Reva DeVito

Meet the talented Pacific Northwest R&B Artist

For true music lovers, get a chance to meet an artist that is not dictated by the bureaucracy of the industry, but an artist who has freely created throughout the course of her career. Holding onto no specific sound or style, Reva DeVito has been adapting to the likening of her own creative spirit, often combining rhythm and blues, soul, pop, and dance into a perfect mix.

Fresh off the release of her latest album, Goodbye for Now, the Portland native and music veteran breaks down how growing up in the Pacific Northwest shaped her for a life in music, the motivation to starting her career, career highs and lows, and much more.

Meet and Get To Know Reva DeVito

Kulture Vulturez: Being originally from Portland, how do you believe the environment there helped prepare you for a life in music?

Reva DeVito: Growing up in the Pacific Northwest as an only child provided an idyllic landscape for imagination and wonder. I grew up in the 90s, when screens were Power Rangers and Mario Kart, therefore, there was less distraction from the magic the outdoors had to offer. Just off my childhood backyard were acres and acres of forest that I would roam… build forts, make daisy chains, use my imagination. I would say that helped prepare me for music more than anything, being able to entertain myself from an early age in the splendor of a PNW wonderland. I would say it sparked creativity at my core.

Kulture Vulturez: What initially motivated and inspired you to officially become an artist and become involved in music?

Reva DeVito: As an only child, I found tapes and CD’s to be some great company. I spent hours learning lyrics and deeply losing myself in music of all kinds. My first tape was Janet Jackson and my first CD, Sublime… I would listen to everything and be totally overcome. I knew I wanted to write. I would sing along to Mariah and practice over and over hitting the high notes. Eventually I begged my mom to buy me a guitar… It wasn’t until after college however, that I recorded my first song. I knew then I wanted this art form in my life, for the rest of time.

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Reva DeVito & Yung Bae – Life Vest (Official Video)

Kulture Vulturez: When you first started, how long did it take for you to develop a sound and gain a sense of direction as far as what you wanted your style to be?

Reva DeVito: You know, this is a tricky question, because I feel like as an artist my sound and style are always changing. I’ve been making music for over a decade and the sound isn’t what it was in the beginning and the stuff I’m writing now sounds different from what is on Goodbye For Now… I would say what remains the same, is who I am as a person, my work ethic and my moral compass. I think being a woman in the music industry who makes the music she wants is a style in itself.

Kulture Vulturez: Since entering music, what have been some of your highs and lows, and how do you remain level headed and continue to stay persistent and consistent through the ups and downs?

Reva DeVito: The highs, playing nearly 20 sold out shows in the US this year opening for Franc Moody, and performing at the Corona Capital festival with Miami Horror to about 11,000 people.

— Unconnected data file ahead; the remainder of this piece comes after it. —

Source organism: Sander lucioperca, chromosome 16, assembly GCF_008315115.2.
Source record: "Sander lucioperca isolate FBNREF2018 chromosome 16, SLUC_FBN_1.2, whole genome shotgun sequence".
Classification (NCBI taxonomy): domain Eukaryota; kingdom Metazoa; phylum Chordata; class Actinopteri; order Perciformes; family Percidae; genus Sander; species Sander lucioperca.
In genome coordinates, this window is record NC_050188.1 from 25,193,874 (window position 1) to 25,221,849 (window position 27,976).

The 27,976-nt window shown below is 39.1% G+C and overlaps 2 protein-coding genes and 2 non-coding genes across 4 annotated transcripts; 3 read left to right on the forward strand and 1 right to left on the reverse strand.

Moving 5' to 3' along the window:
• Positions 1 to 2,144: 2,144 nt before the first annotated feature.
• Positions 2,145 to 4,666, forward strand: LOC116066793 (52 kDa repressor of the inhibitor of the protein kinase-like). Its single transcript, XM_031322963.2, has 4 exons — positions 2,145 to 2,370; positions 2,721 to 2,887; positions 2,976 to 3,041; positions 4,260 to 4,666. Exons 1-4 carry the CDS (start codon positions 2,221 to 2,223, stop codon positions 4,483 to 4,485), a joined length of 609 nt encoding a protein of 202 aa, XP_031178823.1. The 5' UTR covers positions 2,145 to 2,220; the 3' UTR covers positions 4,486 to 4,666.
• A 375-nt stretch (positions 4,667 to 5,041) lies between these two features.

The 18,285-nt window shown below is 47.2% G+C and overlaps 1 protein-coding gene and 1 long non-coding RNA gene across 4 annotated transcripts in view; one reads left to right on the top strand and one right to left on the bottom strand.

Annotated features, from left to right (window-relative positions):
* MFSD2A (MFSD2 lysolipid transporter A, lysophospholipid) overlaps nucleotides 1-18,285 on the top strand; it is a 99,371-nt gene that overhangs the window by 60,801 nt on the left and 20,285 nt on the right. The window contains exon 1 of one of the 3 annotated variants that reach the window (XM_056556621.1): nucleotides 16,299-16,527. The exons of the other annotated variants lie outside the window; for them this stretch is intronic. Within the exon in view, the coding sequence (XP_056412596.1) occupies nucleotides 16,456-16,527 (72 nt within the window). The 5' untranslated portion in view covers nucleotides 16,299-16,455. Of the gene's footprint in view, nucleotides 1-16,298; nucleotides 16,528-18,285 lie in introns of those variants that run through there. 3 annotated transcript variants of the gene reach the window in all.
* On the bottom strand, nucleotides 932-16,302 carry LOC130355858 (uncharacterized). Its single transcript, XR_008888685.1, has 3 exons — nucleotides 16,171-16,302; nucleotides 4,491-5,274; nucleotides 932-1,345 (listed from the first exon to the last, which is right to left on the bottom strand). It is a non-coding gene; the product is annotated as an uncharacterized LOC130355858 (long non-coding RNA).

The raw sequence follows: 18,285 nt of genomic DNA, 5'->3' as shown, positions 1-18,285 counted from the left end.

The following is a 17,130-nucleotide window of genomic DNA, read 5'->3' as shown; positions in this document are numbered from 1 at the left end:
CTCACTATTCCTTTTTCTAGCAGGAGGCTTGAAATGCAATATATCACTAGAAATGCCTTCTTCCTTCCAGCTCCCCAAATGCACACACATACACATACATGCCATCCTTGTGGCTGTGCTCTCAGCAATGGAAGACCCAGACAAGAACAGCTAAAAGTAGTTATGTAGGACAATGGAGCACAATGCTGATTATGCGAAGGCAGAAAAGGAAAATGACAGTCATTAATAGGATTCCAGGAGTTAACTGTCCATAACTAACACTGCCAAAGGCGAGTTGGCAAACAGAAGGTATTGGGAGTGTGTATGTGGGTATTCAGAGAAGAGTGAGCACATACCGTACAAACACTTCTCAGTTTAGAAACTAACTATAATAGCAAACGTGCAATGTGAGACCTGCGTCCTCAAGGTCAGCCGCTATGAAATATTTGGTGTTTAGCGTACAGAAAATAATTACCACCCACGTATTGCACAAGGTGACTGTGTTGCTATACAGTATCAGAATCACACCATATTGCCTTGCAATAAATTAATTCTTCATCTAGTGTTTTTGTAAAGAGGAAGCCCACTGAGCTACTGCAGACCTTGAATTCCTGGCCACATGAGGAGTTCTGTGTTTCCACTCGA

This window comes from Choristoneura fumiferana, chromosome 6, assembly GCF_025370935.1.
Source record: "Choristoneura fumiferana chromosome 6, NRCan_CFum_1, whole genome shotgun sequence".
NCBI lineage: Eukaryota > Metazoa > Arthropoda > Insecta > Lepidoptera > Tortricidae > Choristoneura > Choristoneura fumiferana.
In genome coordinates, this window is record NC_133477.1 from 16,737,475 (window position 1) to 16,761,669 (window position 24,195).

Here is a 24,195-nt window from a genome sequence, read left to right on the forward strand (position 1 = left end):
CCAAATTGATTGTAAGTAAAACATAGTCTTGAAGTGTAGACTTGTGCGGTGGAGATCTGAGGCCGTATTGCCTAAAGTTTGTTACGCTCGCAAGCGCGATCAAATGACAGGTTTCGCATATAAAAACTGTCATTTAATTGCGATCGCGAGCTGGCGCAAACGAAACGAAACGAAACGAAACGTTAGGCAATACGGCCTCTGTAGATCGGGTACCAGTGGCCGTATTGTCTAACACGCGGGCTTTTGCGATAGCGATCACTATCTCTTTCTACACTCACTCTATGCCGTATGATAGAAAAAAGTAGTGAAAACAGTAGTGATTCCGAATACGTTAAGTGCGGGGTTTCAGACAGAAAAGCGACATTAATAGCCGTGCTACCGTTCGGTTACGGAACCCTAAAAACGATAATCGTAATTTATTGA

The lows, the devastating period that the coronavirus had over the music industry. The bureaucracy of the music industry in general. And at times, the state of the music industry feels empty and meaningless.

When I get down over the state of music, I try to remember that I do the art for my own catharsis. I make the work, because I have to. Music is the creative outlet that refuels me, so even if nobody listens, I make and believe in the bops. If folks end up liking it, what a joyous outcome!

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Reva Devito & Young Franco – Cali (Official Video)

Kulture Vulturez: Going through your catalog, what would you say would be the best songs that showcased you best as an artist?

Reva DeVito: A few of my favorite songs over the years have been: “The Light,” “Goodbye For Now,” & “The Wheel.”

“The Light” because I love how I approached the melody on the topline with this one. A bit like sing rap, almost gave me a Mac Miller vibe after I heard it mixed. Demonstrated a bit of a flow on that one but still has that disco undertone.

“Goodbye for Now” because I wanted to do something a bit new wavey. I love the producer Sasac and was super honored to work with him. Also, talk about catharsis, this is about a break up from an 8 year relationship.

“The Wheel” because I love Midas Hutch so much and the lyricism in this song really was an anchor for how I was feeling in my life at the time. A war call to myself to get the f*** up and do the creative work that needed to get done.

Kulture Vulturez: Break down your latest album Goodbye for Now, what led to its creation and what can listeners expect from it?

Reva DeVito: Goodbye For Now is a collection of songs that came together tapping into a very tender period of time in my life. Many songs have to do with love, growth, heartbreak, and letting go/moving on. The album is very personal for me, and the writing process was therapeutic. I would say listeners should expect to hear me at my most vulnerable.

Kulture Vulturez: Following this release, is there anything else that you have in store people should be anticipating or anything else you would like to share?

Reva DeVito: Got a few follow up features in the works and will be on tour in the EU in November with Miami Horror.

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